December, 2020. After Christmas.
Like many people, I don’t see the point of making resolutions at the end of the year, only to break them within a few days of returning to normal life, its pressures and temptations. This year, the (first?) year of pandemic restrictions, has given us all opportunities to reflect a little: the reflection necessarily includes looking at oneself. Here is where we see ourselves more objectively – in the moments of noticing just how we change as we get older. Perhaps also, we observe how we have not changed when we ought to have.
The old year
Well, there’s been COVID, of course, but there have been other things going on. We lost my Mum in March, after a 3-month circus tour of various hospitals and the lottery of the NHS that began on Christmas Eve 2019. Others left us too, and there is sadness more than usual this Christmas as we remember them. Without diminishing our losses, there has also been much joy: weddings, our own first anniversary which was spent in favourite places around Dunkeld; and the last instalments of our honeymoon with friends in the North, and then even further North in the Faroes.
The new year
This image of a bridge at Glendevon1 suggests that as we cross into the New Year, the road may be slippery at times. We probably need to lose a bit of weight (I feel like I am 7ft 6in wide in places), and we certainly ought to slow down a bit. Working life, not to be ungrateful for my exciting and challenging job2, has been more challenge than excitement in 2020. I have COVID back from Zooming too much from the couch, suffered nightmares from stress anxiety and have more than once drafted a desperate resignation letter. The Christmas break has reminded me of the blessings proper sleep brings. I resolve to sleep better.
Beyond the bridge, we are advised that we must not park in passing places, so as to not be a nuisance to others and obstruct their passage. This year, I have noticed even more that I have not been quite who I was before becoming an educator: ever since that career move in 2003, I have had an insidious, creeping feeling that I don’t belong, that I am somehow in the way. I resolve to assert with confidence and authority, as I spent so long learning, my confidence and authority. May I not overdo that resolution. Or, may I do it so well I have to return to a more lucrative profession.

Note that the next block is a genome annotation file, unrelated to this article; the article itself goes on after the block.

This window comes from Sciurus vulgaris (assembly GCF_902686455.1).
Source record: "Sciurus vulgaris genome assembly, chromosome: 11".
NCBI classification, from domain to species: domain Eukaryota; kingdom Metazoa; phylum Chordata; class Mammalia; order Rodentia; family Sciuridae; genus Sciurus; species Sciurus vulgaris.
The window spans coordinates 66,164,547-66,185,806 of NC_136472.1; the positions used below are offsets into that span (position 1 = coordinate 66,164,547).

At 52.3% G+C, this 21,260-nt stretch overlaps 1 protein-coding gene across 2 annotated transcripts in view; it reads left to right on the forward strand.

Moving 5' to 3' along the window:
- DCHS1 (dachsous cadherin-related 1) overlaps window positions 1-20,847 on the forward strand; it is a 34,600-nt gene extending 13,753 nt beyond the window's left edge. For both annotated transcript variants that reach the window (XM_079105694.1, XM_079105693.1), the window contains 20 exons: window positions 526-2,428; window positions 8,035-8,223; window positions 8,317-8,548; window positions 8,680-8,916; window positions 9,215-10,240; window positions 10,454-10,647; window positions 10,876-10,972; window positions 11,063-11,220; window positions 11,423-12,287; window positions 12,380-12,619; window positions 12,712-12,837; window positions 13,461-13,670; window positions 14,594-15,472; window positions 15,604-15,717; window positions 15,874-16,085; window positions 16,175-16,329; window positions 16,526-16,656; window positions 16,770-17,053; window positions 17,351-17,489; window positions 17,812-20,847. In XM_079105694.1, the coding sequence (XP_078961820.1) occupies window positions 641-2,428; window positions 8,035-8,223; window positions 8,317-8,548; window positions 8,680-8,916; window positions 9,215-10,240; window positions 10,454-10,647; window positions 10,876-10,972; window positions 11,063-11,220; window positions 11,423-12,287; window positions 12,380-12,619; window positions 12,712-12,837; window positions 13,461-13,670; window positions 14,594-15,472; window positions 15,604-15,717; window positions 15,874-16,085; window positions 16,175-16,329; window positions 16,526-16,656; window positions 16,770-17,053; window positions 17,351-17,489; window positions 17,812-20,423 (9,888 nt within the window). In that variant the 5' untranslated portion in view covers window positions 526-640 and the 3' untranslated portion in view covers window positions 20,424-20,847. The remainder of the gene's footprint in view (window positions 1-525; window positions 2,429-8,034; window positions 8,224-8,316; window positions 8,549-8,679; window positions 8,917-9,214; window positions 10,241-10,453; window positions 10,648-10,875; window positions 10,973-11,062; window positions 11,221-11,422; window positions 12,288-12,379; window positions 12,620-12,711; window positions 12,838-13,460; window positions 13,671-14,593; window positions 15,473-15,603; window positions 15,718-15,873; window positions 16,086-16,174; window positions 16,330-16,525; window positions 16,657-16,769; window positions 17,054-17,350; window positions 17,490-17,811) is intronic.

Or, maybe something else entirely. Not photography, perhaps, there’s no money in that3.
The last sign to heed in our bridge image is “Danger of death”. Susan Sontag said, “All photographs are memento mori” and she is right, even outwith the context she said that in. Photography reminds us that time passes and we all tread steadfastly towards our own demise with each snap of the shutter. This is reason to be cheerful, isn’t it? Death is inevitable, so there’s no point in being sad about it. I am expecting something to fall off a shelf as I type that4.
I’ve been (re-)learning how to take photographs on film, and now feel confident enough to invest in my first Hasselblad, which will be here in a week or so. Clearly, I resolve to take many images with that, and to not neglect the other cameras I am privileged enough to own. Film photography, it is often said, requires a slower, more thoughtful approach than the spray-and-pray approach of digital. I can’t disagree, and I have loved the more considered captures I have taken on 35mm and medium format film this year. My best images are often digital, though, so I am not going to try not to favour one format over the other.
Fujica Pro 400H, taken on a Fuji X-T2 camera but with a Nikon 50mm E-series lens, reverse mounted on an adaptor. A proper example of analogue meets digital photography. Notice, however, the square format, presaging the arrival of more 6x6 images.
So, come on, 2021
Do your worst. No, wait. Don’t do that. Do what you have to, to enjoy each day as if it’s your last. To fill it with joie-de-vivre. To make music. To create. To love, and if possible, to be loved. Everything else is irrelevant.
Unless otherwise stated, the images on this page were taken with a Fuji X-T2 camera fitted with a Fujinon XF100-400mm F4.5-5.6 R LM OIS WR lens.
All were tastefully post-processed using Capture One Pro 21.
Taken on a walk that started within 5 miles of the county border, officer. I take it you have caught all the criminals, then? ↩
at a Russell Group University, don’t you know? Dahling, it doesn’t get better than this, surely? ↩
Not with my talent and business skills, anyway. ↩
This is an in-joke. My dear, departed mother was a believer in the paranormal and would often tell stories of her out-of-body experiences and the materialisation of random objects. Since she loosed the silver cord in March, there have been one or two inexplicable, or at least unexplained incidents. I am a scientist, therefore am ruling nothing out. ↩